by Michael Crichton
(extraordinary; top 10% of SciThri)
Year published: 1990
Category: science thriller; classic thriller
Tech rating (out of 5):
Two paleontologists and a mathematician are summoned by their wealthy patron to evaluate a soon-to-be-opened theme park featuring real live cloned dinosaurs. Mayhem ensues.
Unless you weren’t alive in 1990, you’ve probably heard of Jurassic Park, Crichton’s masterwork that spawned one of the most popular movies of all time and a minor series franchise (of notably lower quality than the original book). If you haven’t read the book since 1990, you ought to pick it up again.
Jurassic Park opens with an ominous series of scenes that set the tone of dread and danger and raise questions about what’s going on in Costa Rica. Pacing throughout the novel is masterful. Once the reader is sucked in by the opening, Crichton takes the tension down a notch and introduces us to the main characters, Alan Grant and Ellie Sattler, paleontologists working on a dig in remote, dusty Montana. In exchange for desperately-needed research funding, Grant has provided consulting services to the eccentric billionaire John Hammond on a vaguely-defined dinosaur project.
Hammond convinces Grant and Sattler to accompany him to an island off the coast of Costa Rica to give their approval to his project. They are joined by two other wonderful characters, the lawyer Gennaro and the mathematician Ian Malcolm. The magnificence of Hammond’s project, Jurassic Park, is gradually revealed first through the science and then through the experience of a tour through the park. Crichton does an excellent job of keeping the science close to reality; I’ve actually given my university biology students an assignment to evaluate whether cloning dinosaurs from DNA recovered from the guts of blood-sucking insects preserved in amber is possible.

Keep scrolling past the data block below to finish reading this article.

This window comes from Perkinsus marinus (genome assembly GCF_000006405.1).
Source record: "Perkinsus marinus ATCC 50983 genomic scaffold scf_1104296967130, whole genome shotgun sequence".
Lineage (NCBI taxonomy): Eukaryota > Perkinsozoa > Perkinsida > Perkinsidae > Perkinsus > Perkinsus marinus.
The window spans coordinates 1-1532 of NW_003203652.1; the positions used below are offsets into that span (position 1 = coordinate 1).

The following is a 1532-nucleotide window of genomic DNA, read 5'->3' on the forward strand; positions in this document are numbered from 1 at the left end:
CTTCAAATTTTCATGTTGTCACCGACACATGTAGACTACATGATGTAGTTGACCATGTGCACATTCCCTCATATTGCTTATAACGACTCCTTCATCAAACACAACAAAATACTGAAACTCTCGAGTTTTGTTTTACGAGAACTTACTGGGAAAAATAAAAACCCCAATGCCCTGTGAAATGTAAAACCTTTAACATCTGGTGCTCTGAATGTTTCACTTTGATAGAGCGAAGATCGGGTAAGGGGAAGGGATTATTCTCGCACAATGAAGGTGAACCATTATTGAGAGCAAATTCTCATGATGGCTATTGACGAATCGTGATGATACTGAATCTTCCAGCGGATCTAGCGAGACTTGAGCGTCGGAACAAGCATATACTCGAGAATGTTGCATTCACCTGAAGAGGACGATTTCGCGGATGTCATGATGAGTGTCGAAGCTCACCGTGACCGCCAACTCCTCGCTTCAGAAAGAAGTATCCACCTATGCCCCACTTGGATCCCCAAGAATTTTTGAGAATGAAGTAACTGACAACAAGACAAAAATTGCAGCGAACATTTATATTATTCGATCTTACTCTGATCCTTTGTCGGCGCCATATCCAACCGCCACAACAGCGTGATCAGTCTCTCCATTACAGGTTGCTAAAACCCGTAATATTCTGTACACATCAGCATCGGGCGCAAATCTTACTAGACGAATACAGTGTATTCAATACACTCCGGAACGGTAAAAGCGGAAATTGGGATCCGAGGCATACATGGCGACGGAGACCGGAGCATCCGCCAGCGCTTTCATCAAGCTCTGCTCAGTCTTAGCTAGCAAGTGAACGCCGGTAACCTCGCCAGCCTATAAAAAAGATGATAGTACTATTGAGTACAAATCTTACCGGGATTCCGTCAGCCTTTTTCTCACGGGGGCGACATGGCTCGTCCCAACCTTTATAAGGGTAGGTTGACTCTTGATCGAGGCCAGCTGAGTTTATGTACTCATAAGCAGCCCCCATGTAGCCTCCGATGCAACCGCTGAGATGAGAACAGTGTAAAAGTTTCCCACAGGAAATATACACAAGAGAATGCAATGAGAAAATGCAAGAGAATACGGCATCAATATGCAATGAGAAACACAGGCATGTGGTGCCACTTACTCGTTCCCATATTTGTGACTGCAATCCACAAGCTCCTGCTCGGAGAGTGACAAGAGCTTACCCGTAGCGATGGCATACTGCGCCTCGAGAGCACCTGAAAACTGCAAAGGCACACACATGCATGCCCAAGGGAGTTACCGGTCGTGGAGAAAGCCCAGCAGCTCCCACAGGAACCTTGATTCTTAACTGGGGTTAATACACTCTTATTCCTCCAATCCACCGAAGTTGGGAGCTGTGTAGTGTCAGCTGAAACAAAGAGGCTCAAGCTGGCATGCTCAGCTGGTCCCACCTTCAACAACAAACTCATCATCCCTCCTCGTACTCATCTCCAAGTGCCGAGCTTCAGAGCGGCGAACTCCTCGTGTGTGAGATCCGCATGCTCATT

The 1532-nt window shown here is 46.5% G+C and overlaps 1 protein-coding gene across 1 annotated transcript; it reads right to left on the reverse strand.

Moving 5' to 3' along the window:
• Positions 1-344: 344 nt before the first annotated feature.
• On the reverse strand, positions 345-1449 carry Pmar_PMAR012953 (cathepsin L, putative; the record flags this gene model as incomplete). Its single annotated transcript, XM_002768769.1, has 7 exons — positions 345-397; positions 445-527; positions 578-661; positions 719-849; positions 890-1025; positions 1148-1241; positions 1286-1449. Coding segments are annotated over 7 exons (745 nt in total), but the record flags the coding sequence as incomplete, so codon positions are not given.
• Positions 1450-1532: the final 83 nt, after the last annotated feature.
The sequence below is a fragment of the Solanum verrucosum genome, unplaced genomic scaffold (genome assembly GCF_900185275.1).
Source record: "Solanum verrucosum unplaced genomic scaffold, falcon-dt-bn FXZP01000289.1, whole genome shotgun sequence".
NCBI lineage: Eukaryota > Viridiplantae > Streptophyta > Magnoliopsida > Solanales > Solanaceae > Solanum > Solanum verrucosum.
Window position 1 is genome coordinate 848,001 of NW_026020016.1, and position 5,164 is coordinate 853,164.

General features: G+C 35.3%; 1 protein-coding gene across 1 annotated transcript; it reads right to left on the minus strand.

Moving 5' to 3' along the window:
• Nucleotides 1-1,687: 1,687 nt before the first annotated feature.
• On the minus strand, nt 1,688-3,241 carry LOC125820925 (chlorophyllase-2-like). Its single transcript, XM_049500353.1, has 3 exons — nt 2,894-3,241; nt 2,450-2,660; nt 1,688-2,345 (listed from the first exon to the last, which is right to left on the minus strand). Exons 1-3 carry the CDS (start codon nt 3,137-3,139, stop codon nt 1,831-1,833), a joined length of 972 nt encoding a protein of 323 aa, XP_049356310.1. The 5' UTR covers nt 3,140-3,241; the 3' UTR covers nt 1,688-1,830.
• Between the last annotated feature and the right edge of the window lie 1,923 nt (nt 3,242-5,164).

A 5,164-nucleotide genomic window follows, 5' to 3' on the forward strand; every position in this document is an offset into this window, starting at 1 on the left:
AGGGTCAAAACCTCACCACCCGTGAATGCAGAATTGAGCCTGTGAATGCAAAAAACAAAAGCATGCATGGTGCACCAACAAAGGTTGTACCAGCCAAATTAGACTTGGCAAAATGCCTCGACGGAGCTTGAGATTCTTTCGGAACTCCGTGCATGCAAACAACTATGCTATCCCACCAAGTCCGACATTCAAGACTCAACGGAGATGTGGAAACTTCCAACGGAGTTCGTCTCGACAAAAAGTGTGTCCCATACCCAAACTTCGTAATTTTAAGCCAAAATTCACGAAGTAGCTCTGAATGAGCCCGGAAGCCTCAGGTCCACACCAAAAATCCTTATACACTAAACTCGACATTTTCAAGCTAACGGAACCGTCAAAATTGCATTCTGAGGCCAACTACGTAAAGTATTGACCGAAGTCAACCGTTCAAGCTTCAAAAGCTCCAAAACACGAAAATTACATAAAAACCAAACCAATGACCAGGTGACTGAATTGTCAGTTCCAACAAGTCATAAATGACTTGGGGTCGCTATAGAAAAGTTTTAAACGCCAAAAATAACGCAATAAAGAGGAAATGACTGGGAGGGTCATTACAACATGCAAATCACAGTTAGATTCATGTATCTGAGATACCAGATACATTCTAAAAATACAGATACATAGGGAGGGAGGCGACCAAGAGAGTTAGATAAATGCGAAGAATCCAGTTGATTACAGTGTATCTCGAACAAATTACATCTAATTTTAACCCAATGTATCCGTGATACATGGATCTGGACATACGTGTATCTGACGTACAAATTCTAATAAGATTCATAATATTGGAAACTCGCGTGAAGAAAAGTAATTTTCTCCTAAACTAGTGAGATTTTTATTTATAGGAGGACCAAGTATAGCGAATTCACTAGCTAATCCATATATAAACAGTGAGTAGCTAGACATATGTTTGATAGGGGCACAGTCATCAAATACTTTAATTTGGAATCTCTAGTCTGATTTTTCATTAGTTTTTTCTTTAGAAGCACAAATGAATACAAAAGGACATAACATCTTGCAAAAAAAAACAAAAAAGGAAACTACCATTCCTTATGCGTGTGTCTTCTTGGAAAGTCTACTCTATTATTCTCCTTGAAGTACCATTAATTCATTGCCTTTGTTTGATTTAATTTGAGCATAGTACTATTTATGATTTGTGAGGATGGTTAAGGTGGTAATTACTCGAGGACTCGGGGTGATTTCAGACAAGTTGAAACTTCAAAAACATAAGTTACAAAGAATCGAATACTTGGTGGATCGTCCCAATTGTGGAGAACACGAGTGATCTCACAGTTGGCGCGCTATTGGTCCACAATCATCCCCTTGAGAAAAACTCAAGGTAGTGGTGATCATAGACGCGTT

Meanwhile, industrial espionage is at work and one of Hammond’s employees has been bribed to steal dinosaur embryos for a competitor. The reader senses that something is about to go horribly wrong. And of course, it does. Ultimately, Jurassic Park turns into a spectacular “hunt” thriller between the humans and the dinosaurs, who steal the show. In a novel that lacks a black-hearted villain (Hammond is foolish and greedy but not evil), the velociraptors nicely fill the antagonist role.
A few excellent scientific monologues on evolutionary theory, chaos, scientific hubris and greed give this thriller unusual intellectual heft. And the kids (Hammond’s grandchildren, playing T-rex tag with Dr. Grant) turn out not to be too annoying.
If you like this book you should enjoy: Michael Crichton’s Prey
Michael Crichton’s dinosaur series:
Jurassic Park (1990); The Lost World (1995)